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Premarital Aids testing - think through implications first

Consumers Association of Penang president SM Idris', suggestion that the government extends premarital HIV-testing to couples of all communities ( The Star , Nov 1), if adopted, will only serve to compound the practical problems raised by Malaysian Aids Council's president Marina Mahathir ('Aids body against plan to force pre-marriage HIV tests', Oct 31).

According to Idris "although all points (opposing the move) are valid, they do not address the key problem - protecting and preventing the spread of HIV to unsuspecting spouses and future offspring".

I would say that although Idris' point in supporting the move sounds equally valid, it is futile if the object of the move is defeated by problems of practical implementation and other considerations that create new problems.

Firstly, do our hospitals and clinics have the necessary infrastructure and manpower in terms of lab technicians, counsellors, administrators, nurses and doctors to conduct such tests with the degree of accuracy as is necessary?

Secondly, if resources for such testing are inadequate, wouldn't a nationwide testing compound the problems of wrongly identifying, due to human errors, many persons as HIV-positive when they are actually not, or in the converse situation of the 'window period for HIV manifestation' raised by Marina not being adequately factored in, clear as negative those who are truly HIV-positive?

Either errors will, in due course, lead to severe stress and possibly endanger jobs, health insurance, and family relationships, so the question arises, are government hospitals and private practitioners adequately covered in terms of medical insurance indemnity to buffer the legal suits instituted by those affected adversely by wrong identification?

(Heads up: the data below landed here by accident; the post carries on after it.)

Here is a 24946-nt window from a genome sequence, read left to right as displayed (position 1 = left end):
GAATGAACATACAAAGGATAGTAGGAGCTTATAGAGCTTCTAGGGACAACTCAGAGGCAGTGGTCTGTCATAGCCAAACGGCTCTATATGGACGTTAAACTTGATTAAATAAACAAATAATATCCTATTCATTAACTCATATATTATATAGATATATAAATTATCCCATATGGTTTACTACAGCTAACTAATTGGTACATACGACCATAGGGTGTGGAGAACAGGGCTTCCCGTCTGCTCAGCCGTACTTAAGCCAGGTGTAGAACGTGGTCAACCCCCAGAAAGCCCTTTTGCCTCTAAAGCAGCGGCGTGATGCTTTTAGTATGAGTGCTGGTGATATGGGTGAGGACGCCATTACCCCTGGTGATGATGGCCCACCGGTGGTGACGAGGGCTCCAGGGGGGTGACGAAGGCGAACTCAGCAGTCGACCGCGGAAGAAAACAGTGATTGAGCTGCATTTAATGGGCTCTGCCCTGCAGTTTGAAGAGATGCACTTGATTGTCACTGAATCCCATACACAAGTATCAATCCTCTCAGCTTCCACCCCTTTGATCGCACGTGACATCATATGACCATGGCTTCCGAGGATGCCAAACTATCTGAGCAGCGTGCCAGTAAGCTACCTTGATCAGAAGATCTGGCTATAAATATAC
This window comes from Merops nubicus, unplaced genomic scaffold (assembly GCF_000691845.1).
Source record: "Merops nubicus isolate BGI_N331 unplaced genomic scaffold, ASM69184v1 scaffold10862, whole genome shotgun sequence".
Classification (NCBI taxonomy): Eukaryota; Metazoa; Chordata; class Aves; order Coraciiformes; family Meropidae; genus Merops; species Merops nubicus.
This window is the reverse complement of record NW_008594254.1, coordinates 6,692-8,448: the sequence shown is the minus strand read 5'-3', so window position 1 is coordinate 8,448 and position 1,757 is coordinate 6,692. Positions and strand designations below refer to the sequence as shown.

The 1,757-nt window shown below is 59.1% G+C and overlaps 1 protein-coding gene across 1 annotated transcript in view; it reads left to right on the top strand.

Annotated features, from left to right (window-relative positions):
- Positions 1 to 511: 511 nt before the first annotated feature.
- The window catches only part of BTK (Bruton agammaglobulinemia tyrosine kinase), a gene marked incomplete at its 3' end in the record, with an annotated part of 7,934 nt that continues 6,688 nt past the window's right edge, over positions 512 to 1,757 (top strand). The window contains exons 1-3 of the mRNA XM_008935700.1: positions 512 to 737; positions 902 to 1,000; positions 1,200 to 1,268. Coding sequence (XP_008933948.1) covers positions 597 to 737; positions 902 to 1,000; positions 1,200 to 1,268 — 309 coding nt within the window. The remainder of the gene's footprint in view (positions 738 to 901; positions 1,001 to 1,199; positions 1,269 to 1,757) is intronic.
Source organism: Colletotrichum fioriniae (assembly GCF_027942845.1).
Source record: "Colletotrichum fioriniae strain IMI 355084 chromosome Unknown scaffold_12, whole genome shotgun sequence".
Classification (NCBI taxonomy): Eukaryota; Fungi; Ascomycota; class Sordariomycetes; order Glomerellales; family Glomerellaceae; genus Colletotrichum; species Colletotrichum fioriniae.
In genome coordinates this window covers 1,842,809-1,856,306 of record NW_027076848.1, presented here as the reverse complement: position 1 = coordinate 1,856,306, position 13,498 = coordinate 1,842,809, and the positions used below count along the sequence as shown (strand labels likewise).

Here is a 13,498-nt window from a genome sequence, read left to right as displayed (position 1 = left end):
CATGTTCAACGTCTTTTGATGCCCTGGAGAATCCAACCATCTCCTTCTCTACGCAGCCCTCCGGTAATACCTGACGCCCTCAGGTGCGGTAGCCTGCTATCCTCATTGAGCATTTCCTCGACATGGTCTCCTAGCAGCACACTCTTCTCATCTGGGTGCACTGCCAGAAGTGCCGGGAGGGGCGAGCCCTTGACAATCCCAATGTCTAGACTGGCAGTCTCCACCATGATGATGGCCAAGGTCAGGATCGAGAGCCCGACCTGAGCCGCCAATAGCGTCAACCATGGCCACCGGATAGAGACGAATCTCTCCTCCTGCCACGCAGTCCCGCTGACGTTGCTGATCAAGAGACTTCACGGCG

What about a contractual suit for the breach of medical ethics of confidentiality as bureaucrats seek findings of testing from doctors? Or are we going to legislate an exemption from doctor-patient confidentiality for divulging the results of Aids/HIV testing?

Another issue is if HIV is a scourge on unborn children, so is hepatitis, venereal diseases and a host of other communicable or hereditary diseases. Why don't we also test against those diseases before allowing couples with raging libidos to marry?

Thirdly, on the issue of money, who shall bear the costs of such testing which presumably is not cheap? To pass such a cost to marriage applicants compounds their financial burden already incurred in the intended marriage or is it suggested here that the state defrays and underwrites all such costs? If so, this is not economical because so much money will be spent on testing and clearing the majority of couples not infected in order to ferret out the very few who are.

Why should such an uneconomic venture (i.e. more false-positive than true-positive results with high costs per detected case) be passed on to tax payers, the majority of whom do not belong to the category of those intending to marry?

Fourthly, whilst still on the issue of so much money spent on ferreting out the infected few, the waste of resources is not only money but also to be factored in the disproportionate diversion of monetary, human and lab resources to HIV/Aids from other diseases, that though not as fatal, are however more endemic.

On the question of allocation of scarce resources, wouldn't it be more effective to counteract the Aids/HIV problem by spending the money on health services and support, education and research related to that disease?

Fifthly, consideration must be given to cultural mores of the respective communities. Non-Muslims are not confronted with the religious ban against close proximity and cohabitation outside wedlock. I can imagine that at least some non-Muslim couples will opt for either deferring marriage or cohabitation for the time being rather than go through the hassles of compulsory premarital testings, that are in any case, not sure proof of accuracy but sure raises a host of problems of visits from health officials if diagnosed as HIV-positive.